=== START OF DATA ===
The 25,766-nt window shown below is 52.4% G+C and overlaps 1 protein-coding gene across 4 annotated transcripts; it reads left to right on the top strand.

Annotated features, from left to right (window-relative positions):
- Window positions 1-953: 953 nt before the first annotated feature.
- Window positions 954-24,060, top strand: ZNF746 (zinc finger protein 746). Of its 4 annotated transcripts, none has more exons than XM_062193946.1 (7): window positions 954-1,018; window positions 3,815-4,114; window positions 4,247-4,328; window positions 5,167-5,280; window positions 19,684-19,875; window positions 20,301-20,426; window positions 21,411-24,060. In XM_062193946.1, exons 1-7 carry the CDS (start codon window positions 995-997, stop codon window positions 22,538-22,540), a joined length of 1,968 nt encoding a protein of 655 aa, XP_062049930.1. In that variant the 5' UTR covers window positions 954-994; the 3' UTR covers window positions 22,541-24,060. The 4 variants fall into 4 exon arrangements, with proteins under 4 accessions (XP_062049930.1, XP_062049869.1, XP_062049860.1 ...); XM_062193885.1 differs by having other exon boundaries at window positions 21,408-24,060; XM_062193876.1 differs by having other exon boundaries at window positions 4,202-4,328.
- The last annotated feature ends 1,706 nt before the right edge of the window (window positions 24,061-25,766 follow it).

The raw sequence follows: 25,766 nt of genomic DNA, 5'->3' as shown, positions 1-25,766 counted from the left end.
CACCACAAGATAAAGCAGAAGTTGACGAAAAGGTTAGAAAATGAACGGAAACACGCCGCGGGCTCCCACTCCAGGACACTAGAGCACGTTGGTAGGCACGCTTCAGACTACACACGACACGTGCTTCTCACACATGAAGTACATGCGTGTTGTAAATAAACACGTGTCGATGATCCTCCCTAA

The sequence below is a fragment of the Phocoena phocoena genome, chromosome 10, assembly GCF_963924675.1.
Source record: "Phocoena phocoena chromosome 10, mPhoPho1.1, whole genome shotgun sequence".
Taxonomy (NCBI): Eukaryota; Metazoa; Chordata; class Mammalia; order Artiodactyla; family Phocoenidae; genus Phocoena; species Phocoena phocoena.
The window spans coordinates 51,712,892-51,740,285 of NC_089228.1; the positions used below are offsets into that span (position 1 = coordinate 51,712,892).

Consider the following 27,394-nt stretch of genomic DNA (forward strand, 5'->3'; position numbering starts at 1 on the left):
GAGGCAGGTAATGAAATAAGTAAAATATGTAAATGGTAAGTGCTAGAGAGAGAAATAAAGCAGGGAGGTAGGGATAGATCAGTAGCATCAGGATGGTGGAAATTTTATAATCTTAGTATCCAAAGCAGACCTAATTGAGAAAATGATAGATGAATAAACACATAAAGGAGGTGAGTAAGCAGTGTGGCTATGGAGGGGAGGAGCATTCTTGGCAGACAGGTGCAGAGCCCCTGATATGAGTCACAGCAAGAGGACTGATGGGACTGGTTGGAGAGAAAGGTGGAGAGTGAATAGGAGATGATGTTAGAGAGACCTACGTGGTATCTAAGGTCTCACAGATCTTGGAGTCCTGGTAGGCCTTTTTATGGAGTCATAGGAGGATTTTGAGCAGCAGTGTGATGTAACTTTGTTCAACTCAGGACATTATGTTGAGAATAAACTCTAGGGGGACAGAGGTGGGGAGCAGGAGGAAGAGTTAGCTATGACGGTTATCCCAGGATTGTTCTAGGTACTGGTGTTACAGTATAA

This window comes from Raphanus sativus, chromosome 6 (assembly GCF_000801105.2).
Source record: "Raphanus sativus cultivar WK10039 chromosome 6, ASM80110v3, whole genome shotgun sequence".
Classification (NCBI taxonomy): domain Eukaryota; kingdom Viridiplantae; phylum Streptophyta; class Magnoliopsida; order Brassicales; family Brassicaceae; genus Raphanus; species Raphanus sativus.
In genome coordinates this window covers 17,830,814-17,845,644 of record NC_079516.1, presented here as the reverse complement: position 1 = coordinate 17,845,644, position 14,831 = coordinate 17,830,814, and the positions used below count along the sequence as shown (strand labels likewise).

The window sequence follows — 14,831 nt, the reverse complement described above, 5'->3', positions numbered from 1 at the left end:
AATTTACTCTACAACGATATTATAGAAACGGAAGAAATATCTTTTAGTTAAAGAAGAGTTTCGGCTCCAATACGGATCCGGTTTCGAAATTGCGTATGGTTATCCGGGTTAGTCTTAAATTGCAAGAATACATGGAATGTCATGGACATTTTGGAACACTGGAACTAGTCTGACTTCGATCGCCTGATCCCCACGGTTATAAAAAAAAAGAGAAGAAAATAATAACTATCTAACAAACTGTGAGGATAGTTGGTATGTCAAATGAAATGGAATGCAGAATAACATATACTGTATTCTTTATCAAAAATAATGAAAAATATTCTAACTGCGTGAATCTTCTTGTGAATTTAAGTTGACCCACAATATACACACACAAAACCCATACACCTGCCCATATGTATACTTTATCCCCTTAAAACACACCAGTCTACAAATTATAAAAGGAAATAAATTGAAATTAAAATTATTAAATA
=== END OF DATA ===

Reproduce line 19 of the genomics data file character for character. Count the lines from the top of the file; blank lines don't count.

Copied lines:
AATTTACTCTACAACGATATTATAGAAACGGAAGAAATATCTTTTAGTTAAAGAAGAGTTTCGGCTCCAATACGGATCCGGTTTCGAAATTGCGTATGGTTATCCGGGTTAGTCTTAAATTGCAAGAATACATGGAATGTCATGGACATTTTGGAACACTGGAACTAGTCTGACTTCGATCGCCTGATCCCCACGGTTATAAAAAAAAAGAGAAGAAAATAATAACTATCTAACAAACTGTGAGGATAGTTGGTATGTCAAATGAAATGGAATGCAGAATAACATATACTGTATTCTTTATCAAAAATAATGAAAAATATTCTAACTGCGTGAATCTTCTTGTGAATTTAAGTTGACCCACAATATACACACACAAAACCCATACACCTGCCCATATGTATACTTTATCCCCTTAAAACACACCAGTCTACAAATTATAAAAGGAAATAAATTGAAATTAAAATTATTAAATA